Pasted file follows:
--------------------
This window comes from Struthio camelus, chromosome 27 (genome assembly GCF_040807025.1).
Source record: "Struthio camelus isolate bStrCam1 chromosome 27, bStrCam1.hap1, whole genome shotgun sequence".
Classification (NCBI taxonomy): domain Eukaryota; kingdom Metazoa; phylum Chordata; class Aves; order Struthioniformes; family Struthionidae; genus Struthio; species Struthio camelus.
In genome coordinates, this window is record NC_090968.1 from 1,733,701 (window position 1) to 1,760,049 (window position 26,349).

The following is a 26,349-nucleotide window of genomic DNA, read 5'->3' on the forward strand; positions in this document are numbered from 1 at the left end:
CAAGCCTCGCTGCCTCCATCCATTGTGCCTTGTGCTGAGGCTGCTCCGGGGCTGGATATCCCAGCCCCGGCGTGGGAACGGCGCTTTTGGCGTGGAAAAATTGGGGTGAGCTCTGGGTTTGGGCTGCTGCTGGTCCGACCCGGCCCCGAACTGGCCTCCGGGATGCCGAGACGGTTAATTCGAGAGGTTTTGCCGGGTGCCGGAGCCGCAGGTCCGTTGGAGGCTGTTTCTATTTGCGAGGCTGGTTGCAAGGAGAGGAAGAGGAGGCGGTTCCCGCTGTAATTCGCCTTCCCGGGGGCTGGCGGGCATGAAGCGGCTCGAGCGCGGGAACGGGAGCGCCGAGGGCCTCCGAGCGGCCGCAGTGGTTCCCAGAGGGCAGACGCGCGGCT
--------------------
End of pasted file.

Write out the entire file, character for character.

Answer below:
This window comes from Struthio camelus, chromosome 27 (genome assembly GCF_040807025.1).
Source record: "Struthio camelus isolate bStrCam1 chromosome 27, bStrCam1.hap1, whole genome shotgun sequence".
Classification (NCBI taxonomy): domain Eukaryota; kingdom Metazoa; phylum Chordata; class Aves; order Struthioniformes; family Struthionidae; genus Struthio; species Struthio camelus.
In genome coordinates, this window is record NC_090968.1 from 1,733,701 (window position 1) to 1,760,049 (window position 26,349).

The following is a 26,349-nucleotide window of genomic DNA, read 5'->3' on the forward strand; positions in this document are numbered from 1 at the left end:
CAAGCCTCGCTGCCTCCATCCATTGTGCCTTGTGCTGAGGCTGCTCCGGGGCTGGATATCCCAGCCCCGGCGTGGGAACGGCGCTTTTGGCGTGGAAAAATTGGGGTGAGCTCTGGGTTTGGGCTGCTGCTGGTCCGACCCGGCCCCGAACTGGCCTCCGGGATGCCGAGACGGTTAATTCGAGAGGTTTTGCCGGGTGCCGGAGCCGCAGGTCCGTTGGAGGCTGTTTCTATTTGCGAGGCTGGTTGCAAGGAGAGGAAGAGGAGGCGGTTCCCGCTGTAATTCGCCTTCCCGGGGGCTGGCGGGCATGAAGCGGCTCGAGCGCGGGAACGGGAGCGCCGAGGGCCTCCGAGCGGCCGCAGTGGTTCCCAGAGGGCAGACGCGCGGCT